My faded memories of Cubbon Park revolve around kindergarten trips and an unfortunate encounter with a red ant hill, but it is just as green as I remember. Right in the heart of the city, Cubbon Park is often referred to as its green lung. It is an endless walk of green with enormous shady trees and bamboo shoots that grow a metre a day. We are told that on Sundays, the place really comes alive with sketch artists, musicians on the bandstand, poetry readings and more. There is even a children’s area with a little train, where summer camps are often held.
At the other end of the park is the Museum of Archaeology, a Pompeian red building accented with white entablatures. Inside, the museum is filled with artefacts such as clay pots and ancient coins that are over 5,000 years old. Most of the objects in the museum are donations from locals, who found them while excavating land or rebuilding. The upstairs displays mostly older artworks in the 17th-century Tanjore style.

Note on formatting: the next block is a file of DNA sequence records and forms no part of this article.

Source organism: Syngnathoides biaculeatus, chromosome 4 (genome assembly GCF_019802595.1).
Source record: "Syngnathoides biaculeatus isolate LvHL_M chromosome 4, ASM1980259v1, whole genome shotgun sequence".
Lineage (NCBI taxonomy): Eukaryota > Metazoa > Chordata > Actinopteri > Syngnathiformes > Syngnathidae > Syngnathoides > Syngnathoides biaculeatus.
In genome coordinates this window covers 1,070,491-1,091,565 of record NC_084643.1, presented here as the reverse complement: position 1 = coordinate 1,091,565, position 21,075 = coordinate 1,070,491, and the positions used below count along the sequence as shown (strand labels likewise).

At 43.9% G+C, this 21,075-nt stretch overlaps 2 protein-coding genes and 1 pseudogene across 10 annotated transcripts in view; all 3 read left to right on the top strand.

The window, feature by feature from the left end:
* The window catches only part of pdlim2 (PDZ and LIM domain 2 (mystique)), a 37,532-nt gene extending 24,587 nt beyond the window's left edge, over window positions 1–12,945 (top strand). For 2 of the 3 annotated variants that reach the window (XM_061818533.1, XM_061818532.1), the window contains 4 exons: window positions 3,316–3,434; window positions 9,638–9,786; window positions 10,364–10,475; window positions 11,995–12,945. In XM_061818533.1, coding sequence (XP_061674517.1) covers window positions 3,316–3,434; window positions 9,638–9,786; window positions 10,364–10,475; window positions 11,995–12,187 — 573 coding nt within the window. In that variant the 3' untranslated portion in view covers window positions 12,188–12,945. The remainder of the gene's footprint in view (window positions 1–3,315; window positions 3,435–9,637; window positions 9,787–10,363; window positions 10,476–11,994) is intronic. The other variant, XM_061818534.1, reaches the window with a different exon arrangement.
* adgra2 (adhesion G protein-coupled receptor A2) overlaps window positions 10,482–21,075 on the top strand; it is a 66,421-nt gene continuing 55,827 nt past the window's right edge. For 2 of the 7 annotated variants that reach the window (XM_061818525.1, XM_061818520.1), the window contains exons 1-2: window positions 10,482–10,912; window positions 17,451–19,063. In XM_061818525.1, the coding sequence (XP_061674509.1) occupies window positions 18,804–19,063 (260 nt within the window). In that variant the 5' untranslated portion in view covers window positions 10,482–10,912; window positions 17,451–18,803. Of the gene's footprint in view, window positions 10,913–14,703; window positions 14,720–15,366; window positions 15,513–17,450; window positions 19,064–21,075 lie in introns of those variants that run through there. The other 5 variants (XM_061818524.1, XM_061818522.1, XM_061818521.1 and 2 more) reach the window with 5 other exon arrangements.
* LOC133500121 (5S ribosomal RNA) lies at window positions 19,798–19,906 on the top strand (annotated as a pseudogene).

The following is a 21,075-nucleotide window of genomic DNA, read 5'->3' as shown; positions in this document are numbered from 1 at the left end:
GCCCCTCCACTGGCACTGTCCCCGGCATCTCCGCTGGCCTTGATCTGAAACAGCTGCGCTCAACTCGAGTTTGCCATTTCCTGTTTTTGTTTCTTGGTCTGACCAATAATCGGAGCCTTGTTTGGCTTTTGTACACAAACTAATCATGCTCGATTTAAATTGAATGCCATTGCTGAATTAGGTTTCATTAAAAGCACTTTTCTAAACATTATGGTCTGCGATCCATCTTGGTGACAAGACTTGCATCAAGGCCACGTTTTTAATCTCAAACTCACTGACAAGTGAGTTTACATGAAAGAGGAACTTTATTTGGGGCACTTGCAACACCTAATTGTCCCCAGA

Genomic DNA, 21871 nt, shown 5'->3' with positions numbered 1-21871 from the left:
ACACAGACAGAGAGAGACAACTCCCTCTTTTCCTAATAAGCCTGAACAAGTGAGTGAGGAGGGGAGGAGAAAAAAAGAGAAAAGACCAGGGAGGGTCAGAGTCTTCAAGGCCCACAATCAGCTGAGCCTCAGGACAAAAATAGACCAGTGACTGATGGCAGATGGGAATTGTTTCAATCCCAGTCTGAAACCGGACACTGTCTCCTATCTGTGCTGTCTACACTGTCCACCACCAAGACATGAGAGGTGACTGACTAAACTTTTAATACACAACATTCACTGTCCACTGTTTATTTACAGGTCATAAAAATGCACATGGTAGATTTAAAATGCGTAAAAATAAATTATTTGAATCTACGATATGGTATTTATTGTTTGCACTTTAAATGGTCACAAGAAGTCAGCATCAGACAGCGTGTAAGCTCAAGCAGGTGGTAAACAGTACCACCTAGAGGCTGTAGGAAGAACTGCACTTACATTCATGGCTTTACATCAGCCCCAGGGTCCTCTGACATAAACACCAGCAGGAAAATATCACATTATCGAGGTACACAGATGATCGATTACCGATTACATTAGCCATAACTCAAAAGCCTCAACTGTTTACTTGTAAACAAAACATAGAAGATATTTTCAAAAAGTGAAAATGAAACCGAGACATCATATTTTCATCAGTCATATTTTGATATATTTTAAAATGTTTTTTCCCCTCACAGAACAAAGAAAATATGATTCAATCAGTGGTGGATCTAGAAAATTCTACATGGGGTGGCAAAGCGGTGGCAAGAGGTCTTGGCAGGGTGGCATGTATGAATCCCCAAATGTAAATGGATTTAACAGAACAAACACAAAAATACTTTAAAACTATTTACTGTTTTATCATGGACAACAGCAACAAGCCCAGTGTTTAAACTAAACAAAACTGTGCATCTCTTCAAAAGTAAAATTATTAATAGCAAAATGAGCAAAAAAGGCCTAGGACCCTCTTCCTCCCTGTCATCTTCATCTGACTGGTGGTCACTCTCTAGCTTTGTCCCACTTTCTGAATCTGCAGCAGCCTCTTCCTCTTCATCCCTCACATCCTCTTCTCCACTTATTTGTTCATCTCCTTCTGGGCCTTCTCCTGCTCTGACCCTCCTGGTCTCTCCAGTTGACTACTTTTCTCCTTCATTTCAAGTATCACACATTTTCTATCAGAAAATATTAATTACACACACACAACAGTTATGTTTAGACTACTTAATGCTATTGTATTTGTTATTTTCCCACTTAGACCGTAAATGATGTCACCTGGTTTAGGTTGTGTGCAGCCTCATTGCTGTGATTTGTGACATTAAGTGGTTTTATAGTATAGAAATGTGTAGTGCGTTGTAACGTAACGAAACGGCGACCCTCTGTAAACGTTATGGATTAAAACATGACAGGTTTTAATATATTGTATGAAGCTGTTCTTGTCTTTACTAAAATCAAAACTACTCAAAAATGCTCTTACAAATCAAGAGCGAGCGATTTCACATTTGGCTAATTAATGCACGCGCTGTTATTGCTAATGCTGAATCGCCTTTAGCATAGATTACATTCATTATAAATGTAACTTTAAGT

For lunch, we head to The Permit Room, a quirky South Indian restaurant decorated with pop culture posters and unusual art. The extensive tasting menu includes traditional Karnataka, Tamilnadu, Kerala and Andhra favourites with a modern twist. We start with a shot of spicy mango rasam and move on to dishes such as meen moilée kappa (fish with a creamy sauce and tapioca), Haleem samosa and donne biryani. I am sceptical of dessert — Mysore Pak encased in pastry, baked and served with fresh fruit — as I feel that the gloriously sweet ghee Mysore Pak needs no accompaniment. I am pleasantly surprised with the crunch of the pastry and the tart fruit taking an edge off the sweetness.
We then make our way to Bangalore Palace, a Tudor revival building that was completed in 1878. This grand structure has gone through many improvements over the years, and the inside is an informative museum of the city’s history and culture, which we explore with the help of an audio tour. The sprawling grounds around the palace are often used for public events and have hosted performances by Metallica, Iron Maiden, Elton John, David Guetta and many more. Short for time, we hop on the bus to the bustling Commercial Street to shop until we drop. While some buy sarees and others explore the wares in Fabindia, I mosey on over to a sweet shop to carry home as many ghee-filled treats as I can carry.